Panama Chamber of Shipping promotes “Meet the Lionfish” campaign

“The lionfish is a carnivore that feeds on other fish and crustaceans, many of these of great commercial importance and others of great ecological importance.

Therefore, its presence has great effects on the sites where this species is established, both for the environment and for the coastal communities that depend on fishing.

They are very voracious animals capable of expanding their stomach in order to continue eating and feed up to 30 times a day.

Cámara Marítima de PanamáThey have a high capacity to reproduce, being able to do it every three or four days throughout the year, where they are able to release from 20,000 to 40,000 eggs depending on the size of the fish.

In addition, being a species that does not belong to the region, it does not have natural predators that control its number, as in its natural habitat.

In Panama, the first registration and capture occurred in 2009 in Bocas del Toro. Three individuals were collected, the first in May and the second and third in July.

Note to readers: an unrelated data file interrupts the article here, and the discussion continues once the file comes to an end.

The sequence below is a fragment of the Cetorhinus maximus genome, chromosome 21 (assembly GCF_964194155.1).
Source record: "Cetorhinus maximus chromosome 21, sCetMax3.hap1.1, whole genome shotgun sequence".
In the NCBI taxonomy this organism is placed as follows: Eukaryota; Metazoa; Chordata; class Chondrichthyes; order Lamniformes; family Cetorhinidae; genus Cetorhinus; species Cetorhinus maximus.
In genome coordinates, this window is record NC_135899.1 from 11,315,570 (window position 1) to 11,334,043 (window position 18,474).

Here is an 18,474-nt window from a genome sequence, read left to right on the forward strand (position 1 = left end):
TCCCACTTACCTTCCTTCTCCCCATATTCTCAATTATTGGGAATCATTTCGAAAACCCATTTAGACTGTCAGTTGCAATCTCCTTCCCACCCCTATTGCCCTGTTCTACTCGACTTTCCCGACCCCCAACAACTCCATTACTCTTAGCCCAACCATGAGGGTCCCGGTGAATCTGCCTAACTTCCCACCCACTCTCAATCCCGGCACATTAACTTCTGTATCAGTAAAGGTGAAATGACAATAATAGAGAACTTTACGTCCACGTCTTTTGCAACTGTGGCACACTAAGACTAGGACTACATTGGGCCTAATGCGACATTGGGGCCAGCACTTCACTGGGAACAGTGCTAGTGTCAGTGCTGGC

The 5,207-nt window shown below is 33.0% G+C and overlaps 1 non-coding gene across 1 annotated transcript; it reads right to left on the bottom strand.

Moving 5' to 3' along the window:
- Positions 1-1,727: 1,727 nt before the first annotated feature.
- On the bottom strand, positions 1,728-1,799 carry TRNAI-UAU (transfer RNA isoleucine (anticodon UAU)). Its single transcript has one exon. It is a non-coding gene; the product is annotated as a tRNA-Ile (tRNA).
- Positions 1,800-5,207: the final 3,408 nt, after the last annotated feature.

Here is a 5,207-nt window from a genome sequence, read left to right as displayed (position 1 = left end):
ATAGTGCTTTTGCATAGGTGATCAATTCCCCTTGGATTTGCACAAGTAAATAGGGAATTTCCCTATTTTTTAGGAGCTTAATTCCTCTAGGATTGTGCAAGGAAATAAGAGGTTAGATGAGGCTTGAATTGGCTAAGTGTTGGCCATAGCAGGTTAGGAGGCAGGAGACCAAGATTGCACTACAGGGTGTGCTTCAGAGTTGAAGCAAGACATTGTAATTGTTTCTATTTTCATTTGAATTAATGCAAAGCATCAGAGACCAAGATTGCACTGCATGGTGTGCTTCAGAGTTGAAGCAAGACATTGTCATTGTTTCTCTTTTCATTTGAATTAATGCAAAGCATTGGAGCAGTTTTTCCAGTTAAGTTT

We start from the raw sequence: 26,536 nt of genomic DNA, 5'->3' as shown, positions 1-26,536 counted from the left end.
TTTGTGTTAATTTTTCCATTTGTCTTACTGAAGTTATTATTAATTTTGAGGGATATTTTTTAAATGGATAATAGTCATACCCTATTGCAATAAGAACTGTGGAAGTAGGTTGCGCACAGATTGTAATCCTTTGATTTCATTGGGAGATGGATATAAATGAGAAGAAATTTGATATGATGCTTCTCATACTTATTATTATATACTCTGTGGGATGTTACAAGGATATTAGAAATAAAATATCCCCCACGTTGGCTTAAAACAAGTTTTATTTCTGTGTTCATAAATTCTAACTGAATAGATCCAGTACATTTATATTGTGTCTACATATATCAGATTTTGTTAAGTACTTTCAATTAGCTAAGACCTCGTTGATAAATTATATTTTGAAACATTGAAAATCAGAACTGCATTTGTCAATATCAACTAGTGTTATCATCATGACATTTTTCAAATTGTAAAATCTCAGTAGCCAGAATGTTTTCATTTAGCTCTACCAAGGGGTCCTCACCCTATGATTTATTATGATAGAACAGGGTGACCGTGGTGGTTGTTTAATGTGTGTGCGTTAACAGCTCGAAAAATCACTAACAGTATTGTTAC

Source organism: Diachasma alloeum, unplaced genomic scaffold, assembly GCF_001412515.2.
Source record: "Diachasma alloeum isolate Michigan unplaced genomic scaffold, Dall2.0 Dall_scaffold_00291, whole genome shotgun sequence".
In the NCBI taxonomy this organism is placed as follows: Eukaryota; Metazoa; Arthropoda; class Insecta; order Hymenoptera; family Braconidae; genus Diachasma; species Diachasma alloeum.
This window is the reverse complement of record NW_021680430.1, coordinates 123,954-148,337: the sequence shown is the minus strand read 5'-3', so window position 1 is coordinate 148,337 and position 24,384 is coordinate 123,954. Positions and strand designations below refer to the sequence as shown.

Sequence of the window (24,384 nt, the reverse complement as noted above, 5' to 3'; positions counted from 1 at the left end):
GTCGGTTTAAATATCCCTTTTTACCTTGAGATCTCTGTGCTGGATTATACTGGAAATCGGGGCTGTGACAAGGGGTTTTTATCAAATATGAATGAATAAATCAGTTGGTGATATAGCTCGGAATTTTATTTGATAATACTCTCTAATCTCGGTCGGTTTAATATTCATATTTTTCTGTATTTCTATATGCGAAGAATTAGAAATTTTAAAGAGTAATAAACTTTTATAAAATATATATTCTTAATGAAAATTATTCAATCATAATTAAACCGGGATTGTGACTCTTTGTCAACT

After the first report, it was understood that it was necessary to take action with the objective of controlling the populations of this species in the Panamanian Caribbean, as well as educating the Panamanian population about the problem, ways of capture, manipulation, ways of cooking and marketing it.

The Faculty of Marine Sciences of the Panama International Maritime University (UMIP) in collaboration with the Aquatic Authority (ARAP), ScubaPanama, the Border Patronal Services (Senafront), Ocean Pollution Control S.A,, Hub News and more actors, conduct education and capture lionfish tournaments in the Portobelo area since 2015.

The most recent event was on July 28, 2019, where the Panama Chamber of Shipping participated with members of the Environment Commission. In this event it became aware of the capture and taste of lionfish in the diving center of Scubaportobelo.

The participants who caught the smallest and largest amount of fish were awarded prizes.

“This is an issue that should be known to the public,” says director René Gómez of the Chamber of Shipping. Creativity encouraging the consumption of lionfish is something that has also been done in other countries in the Caribbean to mitigate the environmental impact. It is important to know that the public can replace the fish species that are usually consumed by lionfish.

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